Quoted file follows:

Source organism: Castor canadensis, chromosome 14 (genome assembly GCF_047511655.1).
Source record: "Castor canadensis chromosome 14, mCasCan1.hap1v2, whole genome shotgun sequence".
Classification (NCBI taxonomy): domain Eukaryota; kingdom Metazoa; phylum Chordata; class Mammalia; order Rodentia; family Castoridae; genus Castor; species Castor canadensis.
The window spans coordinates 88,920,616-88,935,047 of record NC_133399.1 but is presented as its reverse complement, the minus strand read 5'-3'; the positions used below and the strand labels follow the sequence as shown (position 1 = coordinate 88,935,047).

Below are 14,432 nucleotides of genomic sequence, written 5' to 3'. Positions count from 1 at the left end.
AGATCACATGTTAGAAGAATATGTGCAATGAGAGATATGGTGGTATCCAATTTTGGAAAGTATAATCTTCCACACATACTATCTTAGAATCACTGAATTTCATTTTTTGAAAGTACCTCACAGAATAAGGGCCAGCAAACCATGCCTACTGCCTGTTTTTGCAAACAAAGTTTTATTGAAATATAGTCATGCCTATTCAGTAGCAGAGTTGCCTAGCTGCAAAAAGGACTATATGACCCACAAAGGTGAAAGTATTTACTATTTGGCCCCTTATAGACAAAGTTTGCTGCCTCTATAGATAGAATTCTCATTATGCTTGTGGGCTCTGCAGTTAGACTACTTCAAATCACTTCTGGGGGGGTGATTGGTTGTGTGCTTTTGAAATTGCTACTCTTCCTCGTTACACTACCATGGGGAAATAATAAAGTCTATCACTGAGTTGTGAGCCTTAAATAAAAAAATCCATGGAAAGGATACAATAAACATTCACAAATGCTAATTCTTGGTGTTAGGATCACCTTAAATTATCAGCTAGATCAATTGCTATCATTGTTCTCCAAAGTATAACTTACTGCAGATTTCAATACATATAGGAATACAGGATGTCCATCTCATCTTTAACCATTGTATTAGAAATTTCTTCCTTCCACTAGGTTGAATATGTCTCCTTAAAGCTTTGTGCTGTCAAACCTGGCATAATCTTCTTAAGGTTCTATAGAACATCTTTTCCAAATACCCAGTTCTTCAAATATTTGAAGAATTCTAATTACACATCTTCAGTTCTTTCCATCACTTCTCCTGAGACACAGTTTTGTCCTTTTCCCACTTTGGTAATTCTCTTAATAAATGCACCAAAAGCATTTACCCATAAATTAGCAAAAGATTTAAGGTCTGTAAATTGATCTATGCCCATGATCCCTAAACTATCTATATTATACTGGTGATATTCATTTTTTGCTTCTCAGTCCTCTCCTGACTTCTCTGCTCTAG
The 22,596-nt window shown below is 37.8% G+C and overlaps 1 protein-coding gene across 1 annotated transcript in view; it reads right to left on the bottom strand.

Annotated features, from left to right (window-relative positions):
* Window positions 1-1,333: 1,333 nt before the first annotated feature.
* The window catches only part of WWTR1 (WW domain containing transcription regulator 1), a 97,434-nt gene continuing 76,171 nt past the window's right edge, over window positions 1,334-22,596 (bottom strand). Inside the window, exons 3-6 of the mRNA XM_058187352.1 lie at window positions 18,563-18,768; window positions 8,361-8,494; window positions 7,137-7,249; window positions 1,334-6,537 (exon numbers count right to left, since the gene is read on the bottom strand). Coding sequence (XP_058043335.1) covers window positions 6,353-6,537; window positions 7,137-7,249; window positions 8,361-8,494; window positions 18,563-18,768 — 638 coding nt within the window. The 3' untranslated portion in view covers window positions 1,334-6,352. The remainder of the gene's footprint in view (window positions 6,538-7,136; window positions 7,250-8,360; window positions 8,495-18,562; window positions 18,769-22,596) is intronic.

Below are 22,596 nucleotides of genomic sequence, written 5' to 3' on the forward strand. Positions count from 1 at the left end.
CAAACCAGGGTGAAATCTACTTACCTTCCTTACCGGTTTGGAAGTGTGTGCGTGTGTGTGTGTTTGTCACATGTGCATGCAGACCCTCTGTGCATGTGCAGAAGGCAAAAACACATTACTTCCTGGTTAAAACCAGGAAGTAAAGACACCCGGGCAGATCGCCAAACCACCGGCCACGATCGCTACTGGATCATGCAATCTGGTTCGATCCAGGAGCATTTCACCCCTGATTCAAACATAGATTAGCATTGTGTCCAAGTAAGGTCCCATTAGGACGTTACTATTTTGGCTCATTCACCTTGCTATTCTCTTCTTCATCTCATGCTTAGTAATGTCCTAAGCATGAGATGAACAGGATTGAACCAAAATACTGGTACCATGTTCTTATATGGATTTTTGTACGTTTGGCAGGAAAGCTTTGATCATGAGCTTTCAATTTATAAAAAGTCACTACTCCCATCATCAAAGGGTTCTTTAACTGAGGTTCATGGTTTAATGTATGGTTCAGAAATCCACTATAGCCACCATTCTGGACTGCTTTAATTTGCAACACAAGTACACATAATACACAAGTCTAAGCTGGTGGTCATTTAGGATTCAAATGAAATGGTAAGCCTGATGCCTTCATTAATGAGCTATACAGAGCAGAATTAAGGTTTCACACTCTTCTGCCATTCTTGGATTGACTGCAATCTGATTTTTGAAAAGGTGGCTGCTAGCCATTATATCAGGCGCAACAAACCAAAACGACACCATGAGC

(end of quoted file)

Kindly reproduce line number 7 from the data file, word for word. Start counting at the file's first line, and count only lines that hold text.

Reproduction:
The 22,596-nt window shown below is 37.8% G+C and overlaps 1 protein-coding gene across 1 annotated transcript in view; it reads right to left on the bottom strand.